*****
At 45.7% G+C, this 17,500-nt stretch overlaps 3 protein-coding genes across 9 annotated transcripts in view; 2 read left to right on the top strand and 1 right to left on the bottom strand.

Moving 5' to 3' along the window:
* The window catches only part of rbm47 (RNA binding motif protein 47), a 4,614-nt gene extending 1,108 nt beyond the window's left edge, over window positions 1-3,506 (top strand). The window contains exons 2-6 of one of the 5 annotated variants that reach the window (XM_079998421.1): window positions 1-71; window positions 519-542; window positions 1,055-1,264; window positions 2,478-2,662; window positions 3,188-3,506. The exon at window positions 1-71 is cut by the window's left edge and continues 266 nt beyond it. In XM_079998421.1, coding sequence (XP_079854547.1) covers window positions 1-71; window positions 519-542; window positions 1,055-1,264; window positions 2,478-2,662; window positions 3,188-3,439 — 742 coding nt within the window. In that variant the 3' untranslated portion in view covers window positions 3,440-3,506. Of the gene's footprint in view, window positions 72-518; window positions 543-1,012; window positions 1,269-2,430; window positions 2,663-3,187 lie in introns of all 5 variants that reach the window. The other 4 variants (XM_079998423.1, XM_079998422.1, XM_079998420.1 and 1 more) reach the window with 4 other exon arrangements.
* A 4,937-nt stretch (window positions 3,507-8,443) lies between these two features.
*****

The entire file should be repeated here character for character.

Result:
At 45.7% G+C, this 17,500-nt stretch overlaps 3 protein-coding genes across 9 annotated transcripts in view; 2 read left to right on the top strand and 1 right to left on the bottom strand.

Moving 5' to 3' along the window:
* The window catches only part of rbm47 (RNA binding motif protein 47), a 4,614-nt gene extending 1,108 nt beyond the window's left edge, over window positions 1-3,506 (top strand). The window contains exons 2-6 of one of the 5 annotated variants that reach the window (XM_079998421.1): window positions 1-71; window positions 519-542; window positions 1,055-1,264; window positions 2,478-2,662; window positions 3,188-3,506. The exon at window positions 1-71 is cut by the window's left edge and continues 266 nt beyond it. In XM_079998421.1, coding sequence (XP_079854547.1) covers window positions 1-71; window positions 519-542; window positions 1,055-1,264; window positions 2,478-2,662; window positions 3,188-3,439 — 742 coding nt within the window. In that variant the 3' untranslated portion in view covers window positions 3,440-3,506. Of the gene's footprint in view, window positions 72-518; window positions 543-1,012; window positions 1,269-2,430; window positions 2,663-3,187 lie in introns of all 5 variants that reach the window. The other 4 variants (XM_079998423.1, XM_079998422.1, XM_079998420.1 and 1 more) reach the window with 4 other exon arrangements.
* A 4,937-nt stretch (window positions 3,507-8,443) lies between these two features.